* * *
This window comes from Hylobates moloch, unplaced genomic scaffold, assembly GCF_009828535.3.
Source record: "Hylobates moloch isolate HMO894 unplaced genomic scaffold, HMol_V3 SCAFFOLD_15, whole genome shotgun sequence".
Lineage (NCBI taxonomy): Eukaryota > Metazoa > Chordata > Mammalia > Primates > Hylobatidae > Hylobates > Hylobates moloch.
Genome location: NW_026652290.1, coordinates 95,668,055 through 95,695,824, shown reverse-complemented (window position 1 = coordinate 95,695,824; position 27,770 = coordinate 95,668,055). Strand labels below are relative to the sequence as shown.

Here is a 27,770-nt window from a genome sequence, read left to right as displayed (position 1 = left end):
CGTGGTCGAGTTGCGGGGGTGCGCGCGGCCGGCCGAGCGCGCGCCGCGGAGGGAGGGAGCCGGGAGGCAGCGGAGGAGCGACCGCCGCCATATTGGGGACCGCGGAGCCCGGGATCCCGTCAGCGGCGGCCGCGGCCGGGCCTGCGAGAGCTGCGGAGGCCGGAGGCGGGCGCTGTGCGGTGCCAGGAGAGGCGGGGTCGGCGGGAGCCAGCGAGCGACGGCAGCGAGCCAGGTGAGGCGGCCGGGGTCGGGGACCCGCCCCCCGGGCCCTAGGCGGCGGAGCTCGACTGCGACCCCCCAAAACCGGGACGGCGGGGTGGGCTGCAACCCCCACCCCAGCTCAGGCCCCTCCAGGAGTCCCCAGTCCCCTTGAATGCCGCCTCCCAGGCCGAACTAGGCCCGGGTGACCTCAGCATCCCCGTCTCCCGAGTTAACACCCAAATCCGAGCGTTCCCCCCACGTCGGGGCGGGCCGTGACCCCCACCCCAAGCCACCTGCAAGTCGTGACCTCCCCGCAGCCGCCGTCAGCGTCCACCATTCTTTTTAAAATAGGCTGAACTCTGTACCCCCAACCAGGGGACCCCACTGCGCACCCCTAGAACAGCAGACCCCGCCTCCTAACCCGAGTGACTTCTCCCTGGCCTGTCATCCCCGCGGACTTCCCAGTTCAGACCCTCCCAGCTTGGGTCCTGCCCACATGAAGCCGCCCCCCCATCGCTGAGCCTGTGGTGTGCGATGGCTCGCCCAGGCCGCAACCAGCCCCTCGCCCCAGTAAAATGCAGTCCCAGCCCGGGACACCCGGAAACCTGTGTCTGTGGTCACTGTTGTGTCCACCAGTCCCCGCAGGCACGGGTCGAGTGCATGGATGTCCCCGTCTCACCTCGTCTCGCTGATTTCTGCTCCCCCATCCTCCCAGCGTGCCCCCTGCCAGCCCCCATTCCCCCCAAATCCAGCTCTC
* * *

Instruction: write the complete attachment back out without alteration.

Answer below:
This window comes from Hylobates moloch, unplaced genomic scaffold, assembly GCF_009828535.3.
Source record: "Hylobates moloch isolate HMO894 unplaced genomic scaffold, HMol_V3 SCAFFOLD_15, whole genome shotgun sequence".
Lineage (NCBI taxonomy): Eukaryota > Metazoa > Chordata > Mammalia > Primates > Hylobatidae > Hylobates > Hylobates moloch.
Genome location: NW_026652290.1, coordinates 95,668,055 through 95,695,824, shown reverse-complemented (window position 1 = coordinate 95,695,824; position 27,770 = coordinate 95,668,055). Strand labels below are relative to the sequence as shown.

Here is a 27,770-nt window from a genome sequence, read left to right as displayed (position 1 = left end):
CGTGGTCGAGTTGCGGGGGTGCGCGCGGCCGGCCGAGCGCGCGCCGCGGAGGGAGGGAGCCGGGAGGCAGCGGAGGAGCGACCGCCGCCATATTGGGGACCGCGGAGCCCGGGATCCCGTCAGCGGCGGCCGCGGCCGGGCCTGCGAGAGCTGCGGAGGCCGGAGGCGGGCGCTGTGCGGTGCCAGGAGAGGCGGGGTCGGCGGGAGCCAGCGAGCGACGGCAGCGAGCCAGGTGAGGCGGCCGGGGTCGGGGACCCGCCCCCCGGGCCCTAGGCGGCGGAGCTCGACTGCGACCCCCCAAAACCGGGACGGCGGGGTGGGCTGCAACCCCCACCCCAGCTCAGGCCCCTCCAGGAGTCCCCAGTCCCCTTGAATGCCGCCTCCCAGGCCGAACTAGGCCCGGGTGACCTCAGCATCCCCGTCTCCCGAGTTAACACCCAAATCCGAGCGTTCCCCCCACGTCGGGGCGGGCCGTGACCCCCACCCCAAGCCACCTGCAAGTCGTGACCTCCCCGCAGCCGCCGTCAGCGTCCACCATTCTTTTTAAAATAGGCTGAACTCTGTACCCCCAACCAGGGGACCCCACTGCGCACCCCTAGAACAGCAGACCCCGCCTCCTAACCCGAGTGACTTCTCCCTGGCCTGTCATCCCCGCGGACTTCCCAGTTCAGACCCTCCCAGCTTGGGTCCTGCCCACATGAAGCCGCCCCCCCATCGCTGAGCCTGTGGTGTGCGATGGCTCGCCCAGGCCGCAACCAGCCCCTCGCCCCAGTAAAATGCAGTCCCAGCCCGGGACACCCGGAAACCTGTGTCTGTGGTCACTGTTGTGTCCACCAGTCCCCGCAGGCACGGGTCGAGTGCATGGATGTCCCCGTCTCACCTCGTCTCGCTGATTTCTGCTCCCCCATCCTCCCAGCGTGCCCCCTGCCAGCCCCCATTCCCCCCAAATCCAGCTCTC